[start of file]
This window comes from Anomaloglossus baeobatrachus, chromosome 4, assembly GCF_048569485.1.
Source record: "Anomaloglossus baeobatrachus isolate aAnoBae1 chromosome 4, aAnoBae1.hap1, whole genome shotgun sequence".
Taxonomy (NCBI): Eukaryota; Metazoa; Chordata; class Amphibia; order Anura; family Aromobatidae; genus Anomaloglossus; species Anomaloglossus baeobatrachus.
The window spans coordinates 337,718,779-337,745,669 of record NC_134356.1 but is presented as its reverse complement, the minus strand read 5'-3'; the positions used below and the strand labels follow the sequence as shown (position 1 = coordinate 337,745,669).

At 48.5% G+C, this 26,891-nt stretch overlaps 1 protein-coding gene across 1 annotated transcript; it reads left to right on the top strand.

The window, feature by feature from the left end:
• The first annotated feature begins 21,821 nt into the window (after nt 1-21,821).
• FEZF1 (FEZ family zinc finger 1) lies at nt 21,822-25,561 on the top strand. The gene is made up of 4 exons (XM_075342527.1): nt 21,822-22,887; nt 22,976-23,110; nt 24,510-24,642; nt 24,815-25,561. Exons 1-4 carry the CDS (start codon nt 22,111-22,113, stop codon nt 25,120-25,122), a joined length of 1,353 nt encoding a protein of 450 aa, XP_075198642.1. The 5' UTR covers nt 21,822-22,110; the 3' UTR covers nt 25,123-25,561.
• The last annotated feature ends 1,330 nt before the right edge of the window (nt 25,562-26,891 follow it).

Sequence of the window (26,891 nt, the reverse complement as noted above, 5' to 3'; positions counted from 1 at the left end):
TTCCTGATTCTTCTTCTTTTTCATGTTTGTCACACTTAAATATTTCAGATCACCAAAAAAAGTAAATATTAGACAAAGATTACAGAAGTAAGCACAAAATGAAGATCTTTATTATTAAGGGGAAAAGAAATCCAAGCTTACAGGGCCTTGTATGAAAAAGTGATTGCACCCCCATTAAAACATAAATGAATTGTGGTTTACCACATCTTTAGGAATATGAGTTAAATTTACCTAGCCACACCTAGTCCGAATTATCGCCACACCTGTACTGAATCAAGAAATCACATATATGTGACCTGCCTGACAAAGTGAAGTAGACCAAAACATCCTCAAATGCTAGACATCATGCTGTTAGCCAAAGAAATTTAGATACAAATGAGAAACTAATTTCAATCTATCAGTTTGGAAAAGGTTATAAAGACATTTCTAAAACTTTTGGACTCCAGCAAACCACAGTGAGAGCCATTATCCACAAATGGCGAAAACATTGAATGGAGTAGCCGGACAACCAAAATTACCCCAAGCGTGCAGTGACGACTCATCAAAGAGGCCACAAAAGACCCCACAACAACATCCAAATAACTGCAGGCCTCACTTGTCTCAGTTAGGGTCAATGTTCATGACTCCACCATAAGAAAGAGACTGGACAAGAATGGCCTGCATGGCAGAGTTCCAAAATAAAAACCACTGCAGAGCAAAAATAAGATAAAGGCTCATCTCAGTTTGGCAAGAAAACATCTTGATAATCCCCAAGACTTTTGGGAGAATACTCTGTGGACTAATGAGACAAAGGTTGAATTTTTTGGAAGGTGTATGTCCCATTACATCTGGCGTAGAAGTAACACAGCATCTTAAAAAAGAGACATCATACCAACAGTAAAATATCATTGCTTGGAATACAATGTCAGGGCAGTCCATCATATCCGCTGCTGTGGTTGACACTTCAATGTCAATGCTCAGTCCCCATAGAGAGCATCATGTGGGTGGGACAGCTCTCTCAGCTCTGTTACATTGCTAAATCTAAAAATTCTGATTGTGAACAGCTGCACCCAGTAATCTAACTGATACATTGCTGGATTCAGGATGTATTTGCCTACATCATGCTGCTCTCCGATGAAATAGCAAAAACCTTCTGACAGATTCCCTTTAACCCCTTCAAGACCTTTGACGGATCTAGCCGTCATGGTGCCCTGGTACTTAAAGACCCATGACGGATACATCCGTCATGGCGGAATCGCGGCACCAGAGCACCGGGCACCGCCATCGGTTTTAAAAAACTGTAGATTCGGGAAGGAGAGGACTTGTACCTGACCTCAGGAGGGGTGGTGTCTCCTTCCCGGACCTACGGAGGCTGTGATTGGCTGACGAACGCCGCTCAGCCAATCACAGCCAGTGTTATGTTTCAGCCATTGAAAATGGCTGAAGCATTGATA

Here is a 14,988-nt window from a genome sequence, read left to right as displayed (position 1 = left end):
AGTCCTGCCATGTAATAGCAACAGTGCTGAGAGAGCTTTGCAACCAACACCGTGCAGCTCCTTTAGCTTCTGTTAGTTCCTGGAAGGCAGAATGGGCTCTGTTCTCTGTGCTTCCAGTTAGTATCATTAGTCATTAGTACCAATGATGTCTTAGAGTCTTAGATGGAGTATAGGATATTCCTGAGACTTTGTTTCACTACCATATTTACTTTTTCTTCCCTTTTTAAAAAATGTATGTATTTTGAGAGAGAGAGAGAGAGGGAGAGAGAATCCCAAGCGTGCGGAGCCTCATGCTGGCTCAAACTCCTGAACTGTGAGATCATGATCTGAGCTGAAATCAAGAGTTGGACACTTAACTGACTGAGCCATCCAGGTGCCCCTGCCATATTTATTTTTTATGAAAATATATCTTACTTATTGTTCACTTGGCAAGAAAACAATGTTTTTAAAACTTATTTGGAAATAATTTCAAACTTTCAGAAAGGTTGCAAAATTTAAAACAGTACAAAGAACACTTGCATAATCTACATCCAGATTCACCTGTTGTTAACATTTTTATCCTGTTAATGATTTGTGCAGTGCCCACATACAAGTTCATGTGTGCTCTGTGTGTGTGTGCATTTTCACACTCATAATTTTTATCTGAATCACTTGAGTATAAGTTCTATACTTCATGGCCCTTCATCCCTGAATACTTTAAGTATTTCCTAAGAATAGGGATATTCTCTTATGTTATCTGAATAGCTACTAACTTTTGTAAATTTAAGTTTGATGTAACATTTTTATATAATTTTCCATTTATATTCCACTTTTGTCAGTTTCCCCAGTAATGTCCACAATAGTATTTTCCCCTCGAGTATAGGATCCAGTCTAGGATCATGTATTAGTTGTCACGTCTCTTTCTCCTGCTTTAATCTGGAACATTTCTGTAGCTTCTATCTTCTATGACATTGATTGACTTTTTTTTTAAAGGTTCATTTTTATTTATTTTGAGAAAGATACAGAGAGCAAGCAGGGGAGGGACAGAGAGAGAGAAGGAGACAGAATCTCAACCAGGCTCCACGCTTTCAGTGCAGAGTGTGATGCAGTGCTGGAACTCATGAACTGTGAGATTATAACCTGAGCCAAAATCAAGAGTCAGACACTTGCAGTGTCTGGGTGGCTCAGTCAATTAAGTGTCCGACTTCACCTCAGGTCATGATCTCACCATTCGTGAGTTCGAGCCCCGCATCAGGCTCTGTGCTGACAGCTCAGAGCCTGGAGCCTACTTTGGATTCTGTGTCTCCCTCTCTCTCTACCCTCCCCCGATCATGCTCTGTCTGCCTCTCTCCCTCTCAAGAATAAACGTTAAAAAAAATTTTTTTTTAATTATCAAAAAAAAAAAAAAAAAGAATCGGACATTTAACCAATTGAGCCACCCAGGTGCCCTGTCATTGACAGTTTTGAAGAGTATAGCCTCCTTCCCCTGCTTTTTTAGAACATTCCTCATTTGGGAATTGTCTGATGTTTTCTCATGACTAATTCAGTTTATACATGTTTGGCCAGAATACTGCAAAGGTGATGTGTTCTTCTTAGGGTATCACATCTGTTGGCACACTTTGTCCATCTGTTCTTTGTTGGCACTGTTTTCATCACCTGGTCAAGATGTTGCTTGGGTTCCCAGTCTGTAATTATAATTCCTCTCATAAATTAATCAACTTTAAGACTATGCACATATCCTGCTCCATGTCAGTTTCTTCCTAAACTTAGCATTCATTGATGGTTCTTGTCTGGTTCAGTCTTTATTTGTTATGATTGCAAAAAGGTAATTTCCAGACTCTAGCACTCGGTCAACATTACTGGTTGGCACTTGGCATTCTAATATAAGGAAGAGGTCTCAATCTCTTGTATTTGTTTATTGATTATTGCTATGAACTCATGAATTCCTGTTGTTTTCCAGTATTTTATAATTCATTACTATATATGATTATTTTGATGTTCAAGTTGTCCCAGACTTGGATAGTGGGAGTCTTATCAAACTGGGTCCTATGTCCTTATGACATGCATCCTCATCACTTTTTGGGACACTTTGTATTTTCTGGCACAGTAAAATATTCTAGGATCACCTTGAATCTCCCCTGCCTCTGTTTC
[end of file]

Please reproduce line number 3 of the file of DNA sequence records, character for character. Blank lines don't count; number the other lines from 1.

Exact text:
Taxonomy (NCBI): Eukaryota; Metazoa; Chordata; class Amphibia; order Anura; family Aromobatidae; genus Anomaloglossus; species Anomaloglossus baeobatrachus.